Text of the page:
Mary Altaffer, AP
WASHINGTON — Republicans and Democrats don't agree on much, but they do agree on this: the middle class. At their conventions, the two parties will compete fiercely for its support. Republicans will accuse Barack Obama of destroying the middle class through policies perpetuating high joblessness and feeble economic growth. Democrats will portray Mitt Romney as a tool of the rich who doesn't understand the middle class. To the victor may go the election, because "saving the middle class" has arguably become the campaign's defining issue.
This is mostly political symbolism. The idea that anyone can "save" the middle class assumes that it's in danger of disappearing, which it isn't, and that presidents possess sufficient powers to resurrect it, which they don't. Still, the symbolism is potent because most Americans equate the middle class with the kind of society we are and ought to be. It is a society where hard work and personal responsibility are rewarded — where "getting ahead" is expected; where economic security and social stability are enjoyed; and where privilege is minimized.
The appeal of these beliefs — across many economic, regional, religious and ethnic boundaries — is a great unifying force. It explains why most Americans identify themselves as "middle class." A recent survey by the Pew Research Center asked people to state their social class. Only 7 percent of Americans called themselves "lower class," although the government's poverty rate is 15 percent. People don't define themselves out of the mainstream.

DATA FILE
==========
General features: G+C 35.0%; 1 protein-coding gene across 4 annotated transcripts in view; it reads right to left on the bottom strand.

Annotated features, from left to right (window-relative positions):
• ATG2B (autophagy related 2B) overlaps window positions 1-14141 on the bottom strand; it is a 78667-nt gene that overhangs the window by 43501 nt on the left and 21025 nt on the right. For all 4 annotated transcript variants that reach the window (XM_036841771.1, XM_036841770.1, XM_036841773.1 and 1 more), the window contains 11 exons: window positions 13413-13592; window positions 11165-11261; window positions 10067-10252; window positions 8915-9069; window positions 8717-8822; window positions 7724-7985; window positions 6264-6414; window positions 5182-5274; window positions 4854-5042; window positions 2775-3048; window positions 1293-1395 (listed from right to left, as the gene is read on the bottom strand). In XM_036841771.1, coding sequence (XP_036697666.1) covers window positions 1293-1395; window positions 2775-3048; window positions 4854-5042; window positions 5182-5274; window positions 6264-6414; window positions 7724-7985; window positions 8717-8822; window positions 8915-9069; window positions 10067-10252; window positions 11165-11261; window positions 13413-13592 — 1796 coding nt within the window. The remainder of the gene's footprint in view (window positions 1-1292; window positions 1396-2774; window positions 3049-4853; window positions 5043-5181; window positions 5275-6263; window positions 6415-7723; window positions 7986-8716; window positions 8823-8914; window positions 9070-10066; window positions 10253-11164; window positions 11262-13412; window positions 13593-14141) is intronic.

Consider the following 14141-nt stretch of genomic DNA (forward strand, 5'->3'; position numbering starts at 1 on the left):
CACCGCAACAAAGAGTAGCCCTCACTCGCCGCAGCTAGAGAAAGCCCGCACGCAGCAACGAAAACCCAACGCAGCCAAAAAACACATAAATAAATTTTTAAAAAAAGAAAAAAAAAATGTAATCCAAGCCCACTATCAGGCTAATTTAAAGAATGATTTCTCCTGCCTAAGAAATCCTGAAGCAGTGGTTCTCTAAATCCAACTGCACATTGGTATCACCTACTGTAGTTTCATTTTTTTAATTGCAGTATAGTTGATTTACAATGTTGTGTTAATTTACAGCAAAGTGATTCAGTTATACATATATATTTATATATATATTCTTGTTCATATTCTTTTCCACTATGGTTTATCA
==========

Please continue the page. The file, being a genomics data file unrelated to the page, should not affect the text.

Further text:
The same holds at the income spectrum's opposite end. Despite decades of rising inequality, only 2 percent put themselves in the "upper class." Many Americans with incomes of $200,000, $300,000 or more refuse to count themselves as rich. They minimize their wealth or privilege and emphasize the middle-class need to strive. Nine of 10 Americans locate themselves somewhere in the middle class. In the Pew survey: 15 percent in the upper middle class; 49 percent in the middle class; and 25 percent in the lower middle class.
Not without reason, the middle class is now routinely described as "besieged," "battered" and "beleaguered." The financial crisis and Great Recession subverted two core beliefs: that hard work ensures "getting ahead"; and that being middle class provides security. In the Pew survey, nearly three-quarters of Americans say it's harder to advance now than a decade ago; by 47 percent to 42 percent, more Americans don't think their children will live better than they do.
Home foreclosures and lengthy unemployment are visible engines of disillusion. True, they don't affect everyone (about 5 million unemployed are now jobless for more than six months; from 2007, completed home foreclosures total 4.5 million, reports Moody's Analytics). But the demonstration effect is strong. "There but for the grace of God go I," think millions.
This psychological pall is compounded by widespread wealth loss. According to Pew, the Americans in the middle half of the income distribution — defined as households from $39,418 to $118,225 — suffered an almost 40 percent wealth loss from 2007 to 2010. Adjusted for inflation, their wealth, consisting mostly of homes, stocks and bonds, was barely greater than in 1983. "Everyone was getting wealthier through the first half of the decade," says Pew's Paul Taylor. "Well, a lot of that was paper wealth and housing wealth" — which went poof. Richer households didn't fare so badly, because they had a smaller share of their wealth in homes.
Obama and Romney can't do much to aid the middle class. They face a dilemma. The middle class can't regain its self-confidence and financial health without a strong economic recovery. But the economy can't recover strongly without a financially healthy middle class, which provides most consumer spending. Not surprisingly, the economic expansion is glacial. Household debt is reduced gradually. Wealth is slowly rebuilt through higher saving and stock prices — and the hope that home values will follow.
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